Other notes

  • 240 bottle outturn, from Barrel #NCR-30
Jul 282019
 

If the proposed new GI for Barbados goes into force, it’s likely that rums such as this one will have to be relabelled, because the ageing will have to be done in Barbados, and it’s debatable whether a third party could be permitted to say it was a Foursquare rum(see other notes, below).  Still, even if that happens, that’s not a particularly serious problem on either count given the appreciation most have for tropical ageing these days; and one only has to see any independent bottler saying “Secret Distillery” on a label, for the rum pundits to work themselves up into a lather racing to see who can identify the distillery first, by taste alone.  It’s kind of fun, to be honest.

Be that as it may, we do in fact have this rum here now, from Barbados and from Foursquare, so it comes from Europe where it was at least partially aged (which strongly implies Main Rum, since [a] Scheer itself doesn’t do ageing and [b] Foursquare has had a long relationship with them), a near-brutal 62% ABV, and a 225-bottle outturn from a single barrel #FS9 (my sample was mislabelled, noting 186 bottles).  Unlike the TCRL line of rums from la Maison du Whisky, Compagnie des Indes do not show proportion of ageing done in different climes, which is the case here: 8 years tropical in Barbados, and 8 years continental in Liverpool; distilled April 1999 and bottled June 2016…a whisker under seventeen years of age, and a nice amber hue. About the only thing we don’t know whether it is pot or column still, although based on taste, I would suggest column as a purely personal opinion (and Richard Seale later confirmed that).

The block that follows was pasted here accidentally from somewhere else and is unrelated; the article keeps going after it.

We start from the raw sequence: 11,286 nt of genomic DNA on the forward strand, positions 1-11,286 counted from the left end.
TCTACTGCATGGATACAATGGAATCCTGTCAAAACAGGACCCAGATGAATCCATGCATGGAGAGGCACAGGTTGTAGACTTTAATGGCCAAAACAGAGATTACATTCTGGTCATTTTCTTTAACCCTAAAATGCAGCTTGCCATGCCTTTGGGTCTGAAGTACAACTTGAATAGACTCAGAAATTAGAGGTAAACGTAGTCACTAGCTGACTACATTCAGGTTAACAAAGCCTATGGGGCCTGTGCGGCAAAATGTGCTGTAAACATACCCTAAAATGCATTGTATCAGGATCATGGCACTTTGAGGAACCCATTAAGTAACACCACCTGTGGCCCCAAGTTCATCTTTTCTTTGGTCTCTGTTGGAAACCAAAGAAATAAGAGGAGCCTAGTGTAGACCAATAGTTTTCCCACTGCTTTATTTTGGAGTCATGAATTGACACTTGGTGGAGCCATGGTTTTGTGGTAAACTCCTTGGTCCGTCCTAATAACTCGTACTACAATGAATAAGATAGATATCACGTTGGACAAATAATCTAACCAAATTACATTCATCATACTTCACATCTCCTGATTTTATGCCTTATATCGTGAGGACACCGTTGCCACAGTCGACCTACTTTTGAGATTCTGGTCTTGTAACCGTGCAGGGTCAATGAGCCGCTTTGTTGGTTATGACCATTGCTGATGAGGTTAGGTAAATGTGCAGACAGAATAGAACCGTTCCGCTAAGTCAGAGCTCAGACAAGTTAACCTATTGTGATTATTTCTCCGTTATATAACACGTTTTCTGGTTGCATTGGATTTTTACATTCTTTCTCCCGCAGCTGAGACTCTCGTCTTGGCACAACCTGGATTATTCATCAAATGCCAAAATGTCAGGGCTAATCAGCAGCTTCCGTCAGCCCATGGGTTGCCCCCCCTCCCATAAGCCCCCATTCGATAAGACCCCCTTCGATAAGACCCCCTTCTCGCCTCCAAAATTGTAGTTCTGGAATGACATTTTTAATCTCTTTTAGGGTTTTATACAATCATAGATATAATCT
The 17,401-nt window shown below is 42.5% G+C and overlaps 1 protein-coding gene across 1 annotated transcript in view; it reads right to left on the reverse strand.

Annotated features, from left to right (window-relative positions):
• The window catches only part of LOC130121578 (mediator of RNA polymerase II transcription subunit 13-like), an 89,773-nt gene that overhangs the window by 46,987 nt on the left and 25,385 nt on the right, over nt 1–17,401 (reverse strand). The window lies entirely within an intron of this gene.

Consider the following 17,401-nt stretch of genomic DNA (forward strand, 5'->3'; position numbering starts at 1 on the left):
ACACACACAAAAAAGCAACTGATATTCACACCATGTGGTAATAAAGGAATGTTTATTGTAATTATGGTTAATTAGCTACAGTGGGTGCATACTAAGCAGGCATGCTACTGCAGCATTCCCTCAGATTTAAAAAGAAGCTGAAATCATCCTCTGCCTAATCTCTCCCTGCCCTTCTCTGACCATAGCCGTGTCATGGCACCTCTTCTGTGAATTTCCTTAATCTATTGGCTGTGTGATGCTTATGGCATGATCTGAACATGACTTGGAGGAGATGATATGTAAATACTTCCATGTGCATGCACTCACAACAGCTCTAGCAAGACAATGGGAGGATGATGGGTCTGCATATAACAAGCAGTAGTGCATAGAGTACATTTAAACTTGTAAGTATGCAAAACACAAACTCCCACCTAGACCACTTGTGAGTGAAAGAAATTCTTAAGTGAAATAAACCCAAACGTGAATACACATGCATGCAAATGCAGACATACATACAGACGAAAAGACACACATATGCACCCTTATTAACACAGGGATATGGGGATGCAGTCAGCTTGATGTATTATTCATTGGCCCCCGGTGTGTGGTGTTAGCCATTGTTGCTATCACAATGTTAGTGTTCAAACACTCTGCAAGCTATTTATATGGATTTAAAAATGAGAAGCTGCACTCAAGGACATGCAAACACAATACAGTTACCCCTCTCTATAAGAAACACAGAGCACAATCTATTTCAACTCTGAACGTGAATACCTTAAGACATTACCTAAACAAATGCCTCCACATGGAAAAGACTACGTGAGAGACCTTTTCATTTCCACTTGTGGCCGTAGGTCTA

I don’t have any other observations to make, so let’s jump right in without further ado.  Nose first – in a word, luscious. Although there are some salty hints to begin with, the overwhelming initial smells are of ripe black grapes, prunes, honey, and plums, with some flambeed bananas and brown sugar coming up right behind. The heat and bite of a 62% strength is very well controlled, and it presents as firm and strong without any bitchiness. After leaving it to open a few minutes, there are some fainter aromas of red/black olives, not too salty, as well as the bitter astringency of very strong black tea, and oak, mellowed by the softness of a musky caramel and vanilla, plus a sprinkling of herbs and maybe cinnamon. So quite a bit going on in there, and well worth taking one’s time with and not rushing to taste.